Marshall Grant, one of the most impassioned and determined supporters of the Boll Weevil Eradication Program (BWEP), has been inducted into the North Carolina Agricultural Hall of Fame.
Grant’s support of the BWEP was instrumental in restoring cotton’s economic viability for generations of farmers in North Carolina and across the Cotton Belt.
At a time when cotton producers were making 12 or more costly in-season control applications to manage infestations, Grant recognized the downward economic spiral in which cotton producers were trapped.
“The BWEP was historic in the timeline of our industry,” says David Parrish, CEO, North Carolina Cotton Producers Association (NCCPA). “Mr. Grant’s vision and determination were instrumental in the program’s success throughout our state and across the Cotton Belt. He traveled the country galvanizing support behind the idea of a coordinated boll weevil eradication effort based on timely treatments and intensive trapping across broad acreage. Over time, the pilot program that began in North Carolina expanded across the Cotton Belt resulting in reduced input costs, improved yields and a revitalized industry.”
Because of the BWEP’s success, insecticide applications have been reduced in cotton by 75%, yield losses from insects were reduced by 50%, and it allowed Integrated Pest Management (IPM) to become a standard pest control practice for many cotton production operations.
“The Program set the U.S. cotton industry on a direct path toward decades of improved profitability and environmental sustainability,” says Dr. Kater Hake, vice president, Agricultural and Environmental Research, Cotton Incorporated. “It also demonstrated the power of unity to the producer segment. That unity is allowing growers to continue reducing their farm’s environmental footprint moving forward.”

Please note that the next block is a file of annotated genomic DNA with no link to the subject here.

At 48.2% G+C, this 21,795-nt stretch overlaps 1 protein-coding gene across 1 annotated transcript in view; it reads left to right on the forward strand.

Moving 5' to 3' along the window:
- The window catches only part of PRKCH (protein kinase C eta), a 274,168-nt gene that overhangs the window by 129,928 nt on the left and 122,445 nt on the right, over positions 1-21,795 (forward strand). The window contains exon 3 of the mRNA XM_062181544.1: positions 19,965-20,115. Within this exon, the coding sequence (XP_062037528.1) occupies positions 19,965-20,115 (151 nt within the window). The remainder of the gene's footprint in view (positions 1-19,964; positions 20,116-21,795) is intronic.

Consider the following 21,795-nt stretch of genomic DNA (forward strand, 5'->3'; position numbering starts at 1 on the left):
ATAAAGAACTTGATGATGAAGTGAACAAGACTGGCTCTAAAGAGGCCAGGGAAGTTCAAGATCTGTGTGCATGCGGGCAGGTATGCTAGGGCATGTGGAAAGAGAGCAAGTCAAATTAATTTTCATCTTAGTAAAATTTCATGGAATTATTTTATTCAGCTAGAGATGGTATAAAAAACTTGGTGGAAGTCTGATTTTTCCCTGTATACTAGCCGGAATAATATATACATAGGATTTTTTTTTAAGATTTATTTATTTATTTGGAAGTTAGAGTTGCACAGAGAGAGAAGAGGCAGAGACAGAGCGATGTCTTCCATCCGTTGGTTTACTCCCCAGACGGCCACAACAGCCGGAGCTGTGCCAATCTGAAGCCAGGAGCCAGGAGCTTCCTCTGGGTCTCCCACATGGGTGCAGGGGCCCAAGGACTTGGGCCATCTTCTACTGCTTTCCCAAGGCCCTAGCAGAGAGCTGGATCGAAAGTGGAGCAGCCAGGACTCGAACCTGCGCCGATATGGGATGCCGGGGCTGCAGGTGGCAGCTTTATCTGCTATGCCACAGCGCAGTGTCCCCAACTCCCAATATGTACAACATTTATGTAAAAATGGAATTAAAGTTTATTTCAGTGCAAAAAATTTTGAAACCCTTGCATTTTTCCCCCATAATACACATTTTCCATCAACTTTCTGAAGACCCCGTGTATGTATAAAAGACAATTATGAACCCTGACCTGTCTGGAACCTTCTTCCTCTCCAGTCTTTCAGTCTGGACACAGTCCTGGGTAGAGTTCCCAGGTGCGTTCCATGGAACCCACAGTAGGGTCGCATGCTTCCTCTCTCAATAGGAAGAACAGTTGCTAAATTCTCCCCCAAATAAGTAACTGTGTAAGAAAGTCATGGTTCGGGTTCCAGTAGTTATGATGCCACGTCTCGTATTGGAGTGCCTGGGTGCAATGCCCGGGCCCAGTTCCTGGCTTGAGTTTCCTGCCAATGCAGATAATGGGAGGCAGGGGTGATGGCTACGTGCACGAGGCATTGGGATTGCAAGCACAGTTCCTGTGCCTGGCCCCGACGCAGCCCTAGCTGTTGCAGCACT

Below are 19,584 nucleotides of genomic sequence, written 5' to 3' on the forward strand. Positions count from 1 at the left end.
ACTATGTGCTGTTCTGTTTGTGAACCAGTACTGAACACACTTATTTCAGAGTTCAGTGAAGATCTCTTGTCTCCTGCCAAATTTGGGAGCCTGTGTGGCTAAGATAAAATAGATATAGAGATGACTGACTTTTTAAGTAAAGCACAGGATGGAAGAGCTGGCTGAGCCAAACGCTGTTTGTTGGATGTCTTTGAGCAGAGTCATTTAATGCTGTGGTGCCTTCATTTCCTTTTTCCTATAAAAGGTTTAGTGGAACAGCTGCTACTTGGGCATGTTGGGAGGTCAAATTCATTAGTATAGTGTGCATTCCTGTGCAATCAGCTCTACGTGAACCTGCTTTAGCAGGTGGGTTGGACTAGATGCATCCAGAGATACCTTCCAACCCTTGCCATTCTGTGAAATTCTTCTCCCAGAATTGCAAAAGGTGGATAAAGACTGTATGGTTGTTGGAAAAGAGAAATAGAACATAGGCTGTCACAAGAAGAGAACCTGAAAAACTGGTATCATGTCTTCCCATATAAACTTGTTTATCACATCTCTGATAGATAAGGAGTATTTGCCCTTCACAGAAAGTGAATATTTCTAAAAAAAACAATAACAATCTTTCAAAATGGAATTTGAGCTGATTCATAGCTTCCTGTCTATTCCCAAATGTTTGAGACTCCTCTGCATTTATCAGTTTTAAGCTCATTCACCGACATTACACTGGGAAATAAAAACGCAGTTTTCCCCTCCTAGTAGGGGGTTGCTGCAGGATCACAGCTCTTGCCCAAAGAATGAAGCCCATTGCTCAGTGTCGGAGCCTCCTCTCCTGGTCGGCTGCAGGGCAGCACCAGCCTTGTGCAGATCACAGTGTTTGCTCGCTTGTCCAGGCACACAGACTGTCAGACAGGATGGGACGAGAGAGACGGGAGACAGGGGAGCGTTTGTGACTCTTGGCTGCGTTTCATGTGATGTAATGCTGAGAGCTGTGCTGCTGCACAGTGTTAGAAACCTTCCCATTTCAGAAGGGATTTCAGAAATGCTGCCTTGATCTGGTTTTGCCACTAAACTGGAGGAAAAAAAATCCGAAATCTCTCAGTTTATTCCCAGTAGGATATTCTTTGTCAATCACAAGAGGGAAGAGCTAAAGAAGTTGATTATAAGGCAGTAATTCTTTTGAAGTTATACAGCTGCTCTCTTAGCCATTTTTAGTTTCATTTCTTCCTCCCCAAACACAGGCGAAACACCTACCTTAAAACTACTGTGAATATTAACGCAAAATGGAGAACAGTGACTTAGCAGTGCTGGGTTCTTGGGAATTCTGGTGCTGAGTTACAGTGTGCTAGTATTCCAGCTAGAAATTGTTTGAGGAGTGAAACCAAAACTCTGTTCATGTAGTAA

David Burns – North Carolina farmer, industry leader, former chairman of the NC Boll Weevil Eradication Foundation, and one of Grant’s lifelong friends – worked closely with Grant in those early years to convince farmers of the positive impacts the Program would have on their operations and the future of U.S. cotton production in general.
“My efforts were small compared to Marshall’s,” says Burns, who remembers speaking to farmers in North Carolina’s southern counties while Grant worked the northern counties. “The respect he earned and friendships he maintained with NC Commissioner of Agriculture Jim Graham and NC Senator Jesse Helms helped secure funding used to establish the foundation in our state. It was one of the first foundations established and served as a model for other state foundations.
“I could not be more proud for the Grant family and the memory of Marshall,” he adds. “This honor is most deserved and is one that rightly solidifies his place in the history of North Carolina agriculture.”
Grant was President of the NC Cotton Producers Association, a State Director on the National Cotton Council and on numerous boards, commissions and committees. He served 10 years as Vice President of the North Carolina Farm Bureau before resigning and serving 20 years as Chairman of the State Farm Service Agency Committee.
To be considered for induction into the NC Agricultural Hall of Fame, a person must have performed an outstanding accomplishment where the cause of agriculture benefited greatly, or which led to a significant movement in agricultural progress.
“Mr. Grant’s work in the area of boll weevil eradication more than meets these criteria,” noted Parrish. “Every cotton producer in our state owes him a debt of eternal gratitude. It was an honor to nominate him for this award on behalf of all North Carolina cotton producers.”
Based on information from the NC Cotton Producers Association